Roll out vaccine passport in time for summer, Quebec business group says

A major business lobby group is urging the Quebec government to "rapidly" implement a vaccine passport system to regulate who can access restaurants, stores and events.

But politicians in the province are reticent about rushing ahead with the controversial system

A major business lobby group in Quebec says a vaccine passport system could help revitalize downtowns decimated by the pandemic. (Ryan Remiorz/The Canadian Press)

A major business lobby group is urging the Quebec government to "rapidly" implement a vaccine passport system to regulate who can get into restaurants, stores and events.

The federation of Quebec chambers of commerce said in a statement Tuesday that restricting some businesses to clients and staff who have been vaccinated would allow them to reopen earlier.

"Proof of vaccination would make it easier to reopen restaurant dining rooms and hold events that would greatly help the tourism sector with summertime approaching," said the statement by the the federation, which represents around 50,000 businesses in Quebec.

It is also pitching the passport system as a way to revive downtown cores around the province by allowing workers to head back to the office and fans to attend sporting events.

"We've already lost the Montreal Grand Prix this year, and such an event could have been possible if a requirement for proof of vaccination was in place. We're hopeful that we'll be able to attend Montreal Canadiens playoff games," said Charles Milliard, the federation's president and executive director.

With the QR code that Quebec will begin distributing Thursday to people receiving the vaccine, Milliard said the technology is now in place to set up a passport system quickly.

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Starting Thursday, Quebecers will have the option of receiving a QR code as proof of their COVID-19 vaccination. (Sylvain Roy Roussel/CBC)

Health Minister Christian Dubé explained that the QR code — a scannable image that contains information — will be offered as a digital alternative to the paper proof of vaccination that is currently handed out.

The government will not, for the moment, make publicly available the algorithm needed to unlock the coded information, Dubé said.

That means businesses, or other non-governmental entities, won't be able to use the QR code to impose their own access restrictions.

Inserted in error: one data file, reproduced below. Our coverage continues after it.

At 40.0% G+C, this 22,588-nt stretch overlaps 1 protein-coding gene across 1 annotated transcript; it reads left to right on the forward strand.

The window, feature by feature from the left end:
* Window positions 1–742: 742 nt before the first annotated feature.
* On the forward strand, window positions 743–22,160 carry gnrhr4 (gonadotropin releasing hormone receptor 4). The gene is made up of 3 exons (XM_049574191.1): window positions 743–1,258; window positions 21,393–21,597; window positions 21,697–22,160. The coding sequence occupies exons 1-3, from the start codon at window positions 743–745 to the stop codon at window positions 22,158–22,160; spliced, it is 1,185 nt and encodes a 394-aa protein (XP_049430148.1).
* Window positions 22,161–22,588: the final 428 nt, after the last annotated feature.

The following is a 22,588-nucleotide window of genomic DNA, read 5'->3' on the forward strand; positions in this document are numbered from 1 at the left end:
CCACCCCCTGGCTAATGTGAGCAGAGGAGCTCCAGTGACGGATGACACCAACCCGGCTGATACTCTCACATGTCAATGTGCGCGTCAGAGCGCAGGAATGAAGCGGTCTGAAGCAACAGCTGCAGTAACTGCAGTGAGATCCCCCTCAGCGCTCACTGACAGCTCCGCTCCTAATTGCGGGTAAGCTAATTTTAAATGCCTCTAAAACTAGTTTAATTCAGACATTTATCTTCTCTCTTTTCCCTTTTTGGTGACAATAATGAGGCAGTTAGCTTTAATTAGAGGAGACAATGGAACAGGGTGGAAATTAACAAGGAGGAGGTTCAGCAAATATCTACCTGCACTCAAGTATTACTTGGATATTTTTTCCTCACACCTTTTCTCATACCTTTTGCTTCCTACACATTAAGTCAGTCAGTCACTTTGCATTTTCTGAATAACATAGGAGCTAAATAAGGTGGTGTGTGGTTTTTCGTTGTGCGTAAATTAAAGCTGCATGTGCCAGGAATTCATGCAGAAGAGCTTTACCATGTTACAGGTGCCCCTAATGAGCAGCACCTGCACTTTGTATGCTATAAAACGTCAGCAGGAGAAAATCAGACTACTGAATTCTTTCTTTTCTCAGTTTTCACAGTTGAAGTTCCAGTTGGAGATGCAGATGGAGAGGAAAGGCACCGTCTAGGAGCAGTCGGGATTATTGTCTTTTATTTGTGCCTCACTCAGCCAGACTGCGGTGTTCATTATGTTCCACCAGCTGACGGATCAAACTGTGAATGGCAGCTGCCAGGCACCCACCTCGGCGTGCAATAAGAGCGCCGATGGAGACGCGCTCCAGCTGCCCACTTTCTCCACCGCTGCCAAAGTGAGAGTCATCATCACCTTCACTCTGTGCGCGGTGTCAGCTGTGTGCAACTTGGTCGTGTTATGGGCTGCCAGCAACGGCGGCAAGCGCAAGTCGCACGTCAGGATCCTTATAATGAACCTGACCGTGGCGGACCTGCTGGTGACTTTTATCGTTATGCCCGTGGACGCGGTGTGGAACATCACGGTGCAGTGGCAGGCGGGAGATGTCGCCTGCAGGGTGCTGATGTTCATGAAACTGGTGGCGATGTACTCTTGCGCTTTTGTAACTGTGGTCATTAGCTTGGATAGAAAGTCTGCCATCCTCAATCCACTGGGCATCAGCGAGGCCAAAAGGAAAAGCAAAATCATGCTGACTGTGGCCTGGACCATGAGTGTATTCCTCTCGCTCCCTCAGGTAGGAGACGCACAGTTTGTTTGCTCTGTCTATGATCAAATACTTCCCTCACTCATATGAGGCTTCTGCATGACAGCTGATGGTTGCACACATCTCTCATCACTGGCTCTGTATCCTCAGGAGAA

"There is no application for this right now, at all," Dubé said Tuesday at a news conference in Quebec City.

But Quebec's public health department is studying the possibility of setting up a passport system along the lines suggested by the federation. A decision isn't expected for several weeks, Dubé said.

"In the meantime, people will have their QR codes and they will be, at one point, able to use it for something, but, at this stage, nothing has been decided," he added.

Popular support, but political reticence

The federal government has indicated it will develop a vaccine passport to allow Canadians to travel internationally to countries with public health entry requirements.

Using a vaccine passport domestically poses thornier ethical issues, given inequalities in vaccine coverage based on income, geography or race. But the concept does appear to enjoy support within the Quebec government and the public at large.

Quebec's economy minister, Pierre Fitzgibbon, said in a recent interview that he backed the passport idea as a way to speed up the recovery of businesses hit hard by restrictions.

The federation of chambers of commerce said if rapidly deployed, the passport system could allow fans to catch some playoff action at the Bell Centre. (Paul Chiasson/The Canadian Press)

A poll released Tuesday by the public opinion firm Leger suggested 61 per cent of Canadians supported the concept of a domestic vaccine passport system. Among Quebecers, support was 69 per cent, though the sample size in the province was only 359 respondents.

Opposition parties are more reticent. The Parti Québécois leader, Paul St-Pierre Plamondon, said a domestic passport system would create "a dangerous precedent" for access to health data.

His hope is that sufficient numbers of Quebecers get vaccinated in short order, making the passport system unnecessary.

"Before we rush into having a vaccine passport, we should, first of all, succeed with the operation of getting our population vaccinated and see the proportion we get," Plamondon said Tuesday.

Québec Solidaire has been calling on the government to hold legislative hearings on the issue, in order to better understand the potential disadvantages. On Tuesday, Liberal Leader Dominique Anglade said the passport raised "ethical questions."

With files from Cathy Senay